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I would like to know what "he’s looking between Charlie and Jules" means in the following sentences:

‘So Charlie boy,’ Johnno says, ‘tell us. How did you two first meet?’

I think at first he means Charlie and I. Then I realise he’s looking between Charlie and Jules. Right.

‘A millions years ago . . .’ Jules says. She and Charlie raise their eyebrows at each other in perfect unison.

‘I taught her to sail,’ Charlie says. ‘I lived in Cornwall. It was my summer job.’

  • Lucy Foley, The Guest List, Chapter 12

This is a thriller novel published in 2020 in the United Kingdom. One hundred and fifty guests would be gathering at some remote and deserted fictional islet called Inis an Amplóra off the coast of the island of Ireland to celebrate the wedding between Jules (a self-made woman running an online magazine called The Download) and Will (a celebrity appearing in a TV show program called Survive the Night). The day before the actual wedding day, Hannah, the wife of Charlie (Jules' friend), arrived at the island and is now at the dinner party for the rehearsal dinner with only some selected guests. And during the party, Johnno, Will's friend, asks Charlie and Jules as to how they came to meet each other in the first place. At first, Hannah thinks the question is directed to Charlie and herself, but soon realizes that it is for Jules and Charlie.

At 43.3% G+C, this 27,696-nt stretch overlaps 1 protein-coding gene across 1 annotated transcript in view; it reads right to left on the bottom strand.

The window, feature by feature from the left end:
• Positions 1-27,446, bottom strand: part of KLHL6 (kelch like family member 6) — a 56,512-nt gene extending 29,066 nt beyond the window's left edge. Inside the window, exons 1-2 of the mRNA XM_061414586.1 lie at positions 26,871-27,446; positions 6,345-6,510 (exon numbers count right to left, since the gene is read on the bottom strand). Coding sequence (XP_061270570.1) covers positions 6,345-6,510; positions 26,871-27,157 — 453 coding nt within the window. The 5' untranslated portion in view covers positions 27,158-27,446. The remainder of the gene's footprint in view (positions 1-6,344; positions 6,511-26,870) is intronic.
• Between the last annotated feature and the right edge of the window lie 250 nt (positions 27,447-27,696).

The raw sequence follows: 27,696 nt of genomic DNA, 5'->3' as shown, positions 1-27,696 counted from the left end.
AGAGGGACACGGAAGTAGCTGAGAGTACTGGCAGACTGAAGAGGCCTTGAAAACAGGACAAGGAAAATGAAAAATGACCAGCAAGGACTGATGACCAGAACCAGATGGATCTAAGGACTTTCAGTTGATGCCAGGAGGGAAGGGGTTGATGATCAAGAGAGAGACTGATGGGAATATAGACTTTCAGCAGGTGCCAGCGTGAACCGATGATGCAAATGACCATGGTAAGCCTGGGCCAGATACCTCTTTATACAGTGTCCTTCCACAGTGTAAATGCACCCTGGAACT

In this part, I wonder what "between" means in particular. Does it mean that Johnno really saw the air between Jules and Charlie, or shall I say, looked towards the direction where the two were standing?

Or perhaps that, Johnno saw Jules, and then Charlie, in an alternating way? (These are just my guesses.)

3

Your guesses make sense. In context I imagine looking at Jules, the Charlie, then back again. But the others readings also make sense and are possible.

Its ambiguous, but only in an aspect that isn't critical to the meaning. The meaning is that Johnno indicates, without speaking (just by the direction that he is looking), that he is asking about Charlie and Jules. So there is no need to be confused by the ambiguity.

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